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Thursday December 8th 2022

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That's what she said

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Don Cote, east Boulder needs representation on council

Candidate Don Cote is pictured here with his grandson, Nick, and his wife Sara, after a spaghetti dinner at his grandson's school. Cote has four grandchildren, with whom he enjoys spending time. (Photo courtesy Don Cote)

Candidate Don Cote is pictured here with his grandson, Nick, and his wife Sara, after a spaghetti dinner at his grandson’s school. Cote has four grandchildren, with whom he enjoys spending time. (Photo courtesy Don Cote)

Shortly after retiring from the federal government, Boulder City Council candidate Don Cote began volunteering to prepare taxes for senior citizens and low-income households.

He begins taking classes in November to learn the new income tax rules and guidelines and then from January to April, he provides the free income tax service through the AARP TaxAide Program.

Last year, the program that runs out of the West Boulder Senior Center filed taxes for 800 people, Cote says. He’s been volunteering for the service for the past decade.

“I love it,” says Cote, 75. “And, I’m good at it. I just love the feedback I hear from people.”

Professionally, Cote, who has bachelor’s and master’s degrees in electrical engineering, worked for the U.S. Naval Oceanographic Office for 15 years. He also worked for the National Oceanic and Atmospheric Administration’s (NOAA) National Weather Service. He moved to Boulder 35 years ago to work for NOAA’s Environmental Research Laboratories. Cote’s task at the time was to get scientists acquainted with new technologies, switching from teletypes to computers.

“It was stressful and exciting for the scientists at the time,” Cote recalls. “We had taken a huge step with technology. It’s hard to think of a time when offices didn’t have computers.”

In the 1990’s, Cote took a lead in integrating the Internet with the work that climate change scientists were performing. He worked to get different agencies to publish data sets online so that they could be available to the public, as well as other scientists. He was met with some resistance from scientists who had been working in silos and had exclusive access to their data.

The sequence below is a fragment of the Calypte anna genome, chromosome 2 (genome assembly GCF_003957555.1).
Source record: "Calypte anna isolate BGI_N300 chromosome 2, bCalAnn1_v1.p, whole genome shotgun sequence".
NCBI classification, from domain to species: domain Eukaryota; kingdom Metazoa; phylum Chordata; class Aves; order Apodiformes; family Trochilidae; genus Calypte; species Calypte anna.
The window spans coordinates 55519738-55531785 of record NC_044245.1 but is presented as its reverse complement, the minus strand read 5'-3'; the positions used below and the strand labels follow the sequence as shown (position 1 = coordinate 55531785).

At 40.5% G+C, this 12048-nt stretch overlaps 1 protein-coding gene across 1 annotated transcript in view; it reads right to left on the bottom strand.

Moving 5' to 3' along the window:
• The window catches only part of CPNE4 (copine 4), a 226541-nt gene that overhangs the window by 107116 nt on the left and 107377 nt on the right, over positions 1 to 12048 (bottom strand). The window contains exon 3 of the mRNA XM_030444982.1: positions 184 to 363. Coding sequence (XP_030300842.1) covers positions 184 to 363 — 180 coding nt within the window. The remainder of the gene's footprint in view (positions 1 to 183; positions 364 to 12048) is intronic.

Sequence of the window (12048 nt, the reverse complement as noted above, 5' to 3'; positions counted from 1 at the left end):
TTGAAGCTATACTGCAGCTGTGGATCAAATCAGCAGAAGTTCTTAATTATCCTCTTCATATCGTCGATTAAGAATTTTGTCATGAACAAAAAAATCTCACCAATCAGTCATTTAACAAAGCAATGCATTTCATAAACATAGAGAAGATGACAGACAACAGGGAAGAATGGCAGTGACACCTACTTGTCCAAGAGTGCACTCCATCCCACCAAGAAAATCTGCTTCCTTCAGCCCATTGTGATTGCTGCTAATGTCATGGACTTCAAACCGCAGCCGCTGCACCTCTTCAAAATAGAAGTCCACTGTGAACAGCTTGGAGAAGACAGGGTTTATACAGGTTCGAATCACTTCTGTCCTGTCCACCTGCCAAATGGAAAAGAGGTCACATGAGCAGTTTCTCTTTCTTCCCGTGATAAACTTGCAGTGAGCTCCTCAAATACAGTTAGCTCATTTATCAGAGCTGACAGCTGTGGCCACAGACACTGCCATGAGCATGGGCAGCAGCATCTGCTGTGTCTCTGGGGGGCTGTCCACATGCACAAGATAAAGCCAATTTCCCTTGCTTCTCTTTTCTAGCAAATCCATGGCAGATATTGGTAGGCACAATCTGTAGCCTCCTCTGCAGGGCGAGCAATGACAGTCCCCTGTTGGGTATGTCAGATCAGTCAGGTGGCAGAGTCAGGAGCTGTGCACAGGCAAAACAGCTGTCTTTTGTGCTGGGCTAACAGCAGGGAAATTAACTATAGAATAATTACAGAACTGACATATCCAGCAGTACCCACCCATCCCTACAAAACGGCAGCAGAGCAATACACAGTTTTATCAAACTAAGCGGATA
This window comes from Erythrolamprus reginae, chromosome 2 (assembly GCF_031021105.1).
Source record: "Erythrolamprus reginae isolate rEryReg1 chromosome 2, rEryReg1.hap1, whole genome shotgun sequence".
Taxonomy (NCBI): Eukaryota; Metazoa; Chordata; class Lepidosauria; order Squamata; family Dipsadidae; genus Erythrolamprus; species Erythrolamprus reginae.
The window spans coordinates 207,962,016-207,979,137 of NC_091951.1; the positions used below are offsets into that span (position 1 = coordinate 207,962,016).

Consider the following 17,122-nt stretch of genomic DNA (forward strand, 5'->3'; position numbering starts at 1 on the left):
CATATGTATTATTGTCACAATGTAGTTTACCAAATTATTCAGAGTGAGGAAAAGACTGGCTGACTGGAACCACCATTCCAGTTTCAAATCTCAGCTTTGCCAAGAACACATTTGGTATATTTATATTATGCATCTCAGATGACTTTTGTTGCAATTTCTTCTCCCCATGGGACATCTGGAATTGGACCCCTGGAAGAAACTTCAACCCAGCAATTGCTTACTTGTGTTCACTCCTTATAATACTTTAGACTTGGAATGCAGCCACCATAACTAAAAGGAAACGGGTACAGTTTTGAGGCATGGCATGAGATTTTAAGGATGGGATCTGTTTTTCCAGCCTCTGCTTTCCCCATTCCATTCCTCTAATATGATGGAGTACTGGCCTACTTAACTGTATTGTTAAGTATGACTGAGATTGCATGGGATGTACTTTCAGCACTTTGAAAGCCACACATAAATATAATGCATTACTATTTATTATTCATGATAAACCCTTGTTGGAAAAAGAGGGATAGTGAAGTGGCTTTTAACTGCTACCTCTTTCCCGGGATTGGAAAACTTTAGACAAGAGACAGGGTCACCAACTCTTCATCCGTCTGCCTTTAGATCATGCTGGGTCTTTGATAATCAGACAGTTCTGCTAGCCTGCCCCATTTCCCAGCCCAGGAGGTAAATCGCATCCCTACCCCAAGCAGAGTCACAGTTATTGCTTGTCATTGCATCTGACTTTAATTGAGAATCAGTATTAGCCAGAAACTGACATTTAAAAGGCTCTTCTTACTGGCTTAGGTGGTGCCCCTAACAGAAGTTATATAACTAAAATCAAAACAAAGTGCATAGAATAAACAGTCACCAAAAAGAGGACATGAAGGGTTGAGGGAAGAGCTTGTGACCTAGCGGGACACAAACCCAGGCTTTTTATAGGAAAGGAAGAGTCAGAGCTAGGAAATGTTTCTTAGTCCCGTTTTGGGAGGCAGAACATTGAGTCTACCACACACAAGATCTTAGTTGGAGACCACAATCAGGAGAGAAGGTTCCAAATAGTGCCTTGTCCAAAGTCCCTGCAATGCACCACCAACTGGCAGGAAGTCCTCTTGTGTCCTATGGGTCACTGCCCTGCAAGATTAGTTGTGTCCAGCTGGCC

Cote became interested in running for City Council after he became opposed to the city’s municipalization efforts. He is the founding member of See the Light, a group that opposes the city’s efforts to form its own municipal energy utility. Cote argues that municipalization efforts are doomed to failure and will bring a high debt burden to the city. He believes his program management experience could be a benefit to the council.

He believes the city would be better off investing in the purchase of renewable energy credits. Cote proposes a citizen’s “Green Challenge” initiative that could bring Boulder 50 percent green power by 2020 and 80 percent green power by 2050.

As a resident of east Boulder, Cote says he and his neighbors are not represented on council.

“I resent not having representation on council,” says Cote, who also says south Boulder and Gunbarrel go unrepresented. “It’s been that way for the 35 years that I’ve lived here.”

Cote says he wants the council to change to a district system so that Boulder citizens, like himself, are better represented.

He says the group that typically is elected to council is more tied to the university, while those in eastern Boulder have more ties to business. Issues such as student housing have little effect on Cote and his neighbors.

Former Boulder City Council member Ken Wilson says he is endorsing Cote’s campaign. Wilson first became acquainted with Cote through Cote’s anti-municipalization efforts. Wilson says Cote has brought a “thoughtful voice” to the municipalization discussion and exploring alternatives to approaching climate change.

“I think he would be someone who could provide a different and needed perspective when it comes to municipalization,” Wilson says.

Wilson also says that Cote could bring broader representation to Boulder.

“The east side of Boulder has been under-represented for forever and that should probably change since the city has been growing more there,” Wilson says.

Cote is married and has three children, Elizabeth, Jim and Joe; and four grandchildren. He and his wife Sara recently celebrated their 50th wedding anniversary.

In his free time, he enjoys spending time with his grandchildren—who go to school nearby and come over when school lets out. He also enjoys taking his family out for sushi on Pearl Street.

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